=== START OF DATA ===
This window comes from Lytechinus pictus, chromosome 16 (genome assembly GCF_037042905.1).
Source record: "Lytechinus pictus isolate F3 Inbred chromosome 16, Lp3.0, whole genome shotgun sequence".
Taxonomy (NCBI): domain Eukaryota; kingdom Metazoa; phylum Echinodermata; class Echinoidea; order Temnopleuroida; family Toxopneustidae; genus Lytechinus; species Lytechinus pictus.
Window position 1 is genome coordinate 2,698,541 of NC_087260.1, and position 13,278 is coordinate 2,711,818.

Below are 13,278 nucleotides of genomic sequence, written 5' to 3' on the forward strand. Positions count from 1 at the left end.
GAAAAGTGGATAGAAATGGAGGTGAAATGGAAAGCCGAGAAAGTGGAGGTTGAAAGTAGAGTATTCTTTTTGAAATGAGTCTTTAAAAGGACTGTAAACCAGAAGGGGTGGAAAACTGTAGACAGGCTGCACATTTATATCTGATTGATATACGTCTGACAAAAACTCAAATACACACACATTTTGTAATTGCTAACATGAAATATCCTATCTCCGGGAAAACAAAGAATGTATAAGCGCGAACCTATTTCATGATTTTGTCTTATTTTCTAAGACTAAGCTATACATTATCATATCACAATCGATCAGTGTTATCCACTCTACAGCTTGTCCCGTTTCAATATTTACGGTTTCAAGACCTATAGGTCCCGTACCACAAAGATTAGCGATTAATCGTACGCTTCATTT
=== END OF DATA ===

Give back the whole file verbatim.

This window comes from Lytechinus pictus, chromosome 16 (genome assembly GCF_037042905.1).
Source record: "Lytechinus pictus isolate F3 Inbred chromosome 16, Lp3.0, whole genome shotgun sequence".
Taxonomy (NCBI): domain Eukaryota; kingdom Metazoa; phylum Echinodermata; class Echinoidea; order Temnopleuroida; family Toxopneustidae; genus Lytechinus; species Lytechinus pictus.
Window position 1 is genome coordinate 2,698,541 of NC_087260.1, and position 13,278 is coordinate 2,711,818.

Below are 13,278 nucleotides of genomic sequence, written 5' to 3' on the forward strand. Positions count from 1 at the left end.
GAAAAGTGGATAGAAATGGAGGTGAAATGGAAAGCCGAGAAAGTGGAGGTTGAAAGTAGAGTATTCTTTTTGAAATGAGTCTTTAAAAGGACTGTAAACCAGAAGGGGTGGAAAACTGTAGACAGGCTGCACATTTATATCTGATTGATATACGTCTGACAAAAACTCAAATACACACACATTTTGTAATTGCTAACATGAAATATCCTATCTCCGGGAAAACAAAGAATGTATAAGCGCGAACCTATTTCATGATTTTGTCTTATTTTCTAAGACTAAGCTATACATTATCATATCACAATCGATCAGTGTTATCCACTCTACAGCTTGTCCCGTTTCAATATTTACGGTTTCAAGACCTATAGGTCCCGTACCACAAAGATTAGCGATTAATCGTACGCTTCATTT